Missing Values in Ratio Tables Task

Missing Values in Ratio Tables Task
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This task builds on students' knowledge of ratio tables and can be used as an introduction to finding missing values in ratio tables. It is designed to be used with the Decide and Defend instructional routine developed by Amy Lucenta, Grace Kelemanik, and Susan Janssen Creighton in their book Routines for Reasoning. Decide and Defend is an instructional routine in which students make sense of another's line of mathematical reasoning, decide if they agree with that reasoning, then draft an argument defending their decision. More information about the structure and flow of the routine can be found at www.fosteringmathpractices.com › decide-and-defend.

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Construct viable arguments and critique the reasoning of others. Mathematically proficient students understand and use stated assumptions, definitions, and previously established results in constructing arguments. They make conjectures and build a logical progression of statements to explore the truth of their conjectures. They are able to analyze situations by breaking them into cases, and can recognize and use counterexamples. They justify their conclusions, communicate them to others, and respond to the arguments of others. They reason inductively about data, making plausible arguments that take into account the context from which the data arose. Mathematically proficient students are also able to compare the effectiveness of two plausible arguments, distinguish correct logic or reasoning from that which is flawed, and-if there is a flaw in an argument-explain what it is. Elementary students can construct arguments using concrete referents such as objects, drawings, diagrams, and actions. Such arguments can make sense and be correct, even though they are not generalized or made formal until later grades. Later, students learn to determine domains to which an argument applies. Students at all grades can listen or read the arguments of others, decide whether they make sense, and ask useful questions to clarify or improve the arguments.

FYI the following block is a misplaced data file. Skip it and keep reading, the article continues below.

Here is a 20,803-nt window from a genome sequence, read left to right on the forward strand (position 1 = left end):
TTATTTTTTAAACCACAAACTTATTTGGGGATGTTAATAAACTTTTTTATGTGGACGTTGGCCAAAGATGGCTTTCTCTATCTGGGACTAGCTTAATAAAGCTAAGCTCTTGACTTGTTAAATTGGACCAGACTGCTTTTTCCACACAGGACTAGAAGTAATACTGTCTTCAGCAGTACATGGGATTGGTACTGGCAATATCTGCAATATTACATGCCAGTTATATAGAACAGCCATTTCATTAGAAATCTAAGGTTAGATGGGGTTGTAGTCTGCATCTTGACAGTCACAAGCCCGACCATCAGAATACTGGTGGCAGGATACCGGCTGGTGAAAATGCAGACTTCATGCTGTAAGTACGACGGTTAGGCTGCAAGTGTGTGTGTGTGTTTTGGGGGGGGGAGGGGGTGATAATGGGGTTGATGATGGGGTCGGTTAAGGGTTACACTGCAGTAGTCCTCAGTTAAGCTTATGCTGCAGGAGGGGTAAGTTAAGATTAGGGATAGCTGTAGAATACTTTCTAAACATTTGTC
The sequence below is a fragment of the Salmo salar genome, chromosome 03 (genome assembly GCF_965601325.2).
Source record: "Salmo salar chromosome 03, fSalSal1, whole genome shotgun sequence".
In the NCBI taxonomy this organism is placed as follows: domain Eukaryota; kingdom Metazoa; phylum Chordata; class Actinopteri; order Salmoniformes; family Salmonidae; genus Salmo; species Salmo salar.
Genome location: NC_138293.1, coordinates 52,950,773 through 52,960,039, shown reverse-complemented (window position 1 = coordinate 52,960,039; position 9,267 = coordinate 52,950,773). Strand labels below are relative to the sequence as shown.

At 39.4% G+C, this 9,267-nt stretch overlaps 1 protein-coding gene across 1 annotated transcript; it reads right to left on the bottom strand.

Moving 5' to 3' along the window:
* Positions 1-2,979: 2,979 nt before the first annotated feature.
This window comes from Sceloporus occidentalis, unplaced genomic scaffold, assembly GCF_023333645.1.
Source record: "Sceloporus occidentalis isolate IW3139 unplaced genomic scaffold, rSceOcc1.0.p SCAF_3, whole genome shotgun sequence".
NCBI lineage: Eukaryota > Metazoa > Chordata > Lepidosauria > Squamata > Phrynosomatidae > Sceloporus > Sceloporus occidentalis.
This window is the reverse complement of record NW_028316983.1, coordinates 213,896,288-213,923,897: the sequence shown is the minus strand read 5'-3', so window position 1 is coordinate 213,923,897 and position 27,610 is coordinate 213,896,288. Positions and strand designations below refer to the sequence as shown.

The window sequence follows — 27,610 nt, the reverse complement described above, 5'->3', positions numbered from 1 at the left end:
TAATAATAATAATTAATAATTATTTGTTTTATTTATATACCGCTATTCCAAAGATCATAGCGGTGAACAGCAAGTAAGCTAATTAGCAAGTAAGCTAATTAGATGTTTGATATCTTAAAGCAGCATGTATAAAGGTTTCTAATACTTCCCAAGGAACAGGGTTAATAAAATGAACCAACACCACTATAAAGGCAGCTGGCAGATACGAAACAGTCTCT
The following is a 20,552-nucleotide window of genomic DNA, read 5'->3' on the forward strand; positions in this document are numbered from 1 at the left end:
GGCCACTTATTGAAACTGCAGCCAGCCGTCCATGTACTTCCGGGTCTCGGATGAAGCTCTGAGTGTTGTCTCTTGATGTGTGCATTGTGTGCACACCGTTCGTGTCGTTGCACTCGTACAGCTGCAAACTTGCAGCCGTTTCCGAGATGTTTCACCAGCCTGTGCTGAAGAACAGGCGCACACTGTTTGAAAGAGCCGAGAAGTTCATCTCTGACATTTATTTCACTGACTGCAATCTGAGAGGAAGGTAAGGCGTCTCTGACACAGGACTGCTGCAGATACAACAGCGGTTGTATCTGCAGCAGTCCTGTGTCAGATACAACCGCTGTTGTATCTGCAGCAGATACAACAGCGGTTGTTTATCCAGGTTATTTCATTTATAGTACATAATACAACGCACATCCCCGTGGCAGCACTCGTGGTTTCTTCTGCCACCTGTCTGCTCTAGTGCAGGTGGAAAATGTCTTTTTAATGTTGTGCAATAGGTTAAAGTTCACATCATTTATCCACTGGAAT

Reason abstractly and quantitatively. Mathematically proficient students make sense of quantities and their relationships in problem situations. They bring two complementary abilities to bear on problems involving quantitative relationships: the ability to decontextualize-to abstract a given situation and represent it symbolically and manipulate the representing symbols as if they have a life of their own, without necessarily attending to their referents-and the ability to contextualize, to pause as needed during the manipulation process in order to probe into the referents for the symbols involved. Quantitative reasoning entails habits of creating a coherent representation of the problem at hand; considering the units involved; attending to the meaning of quantities, not just how to compute them; and knowing and flexibly using different properties of operations and objects.
Make tables of equivalent ratios relating quantities with whole-number measurements, find missing values in the tables, and plot the pairs of values on the coordinate plane. Use tables to compare ratios.
Use ratio and rate reasoning to solve real-world and mathematical problems, e.g., by reasoning about tables of equivalent ratios, tape diagrams, double number line diagrams, or equations.
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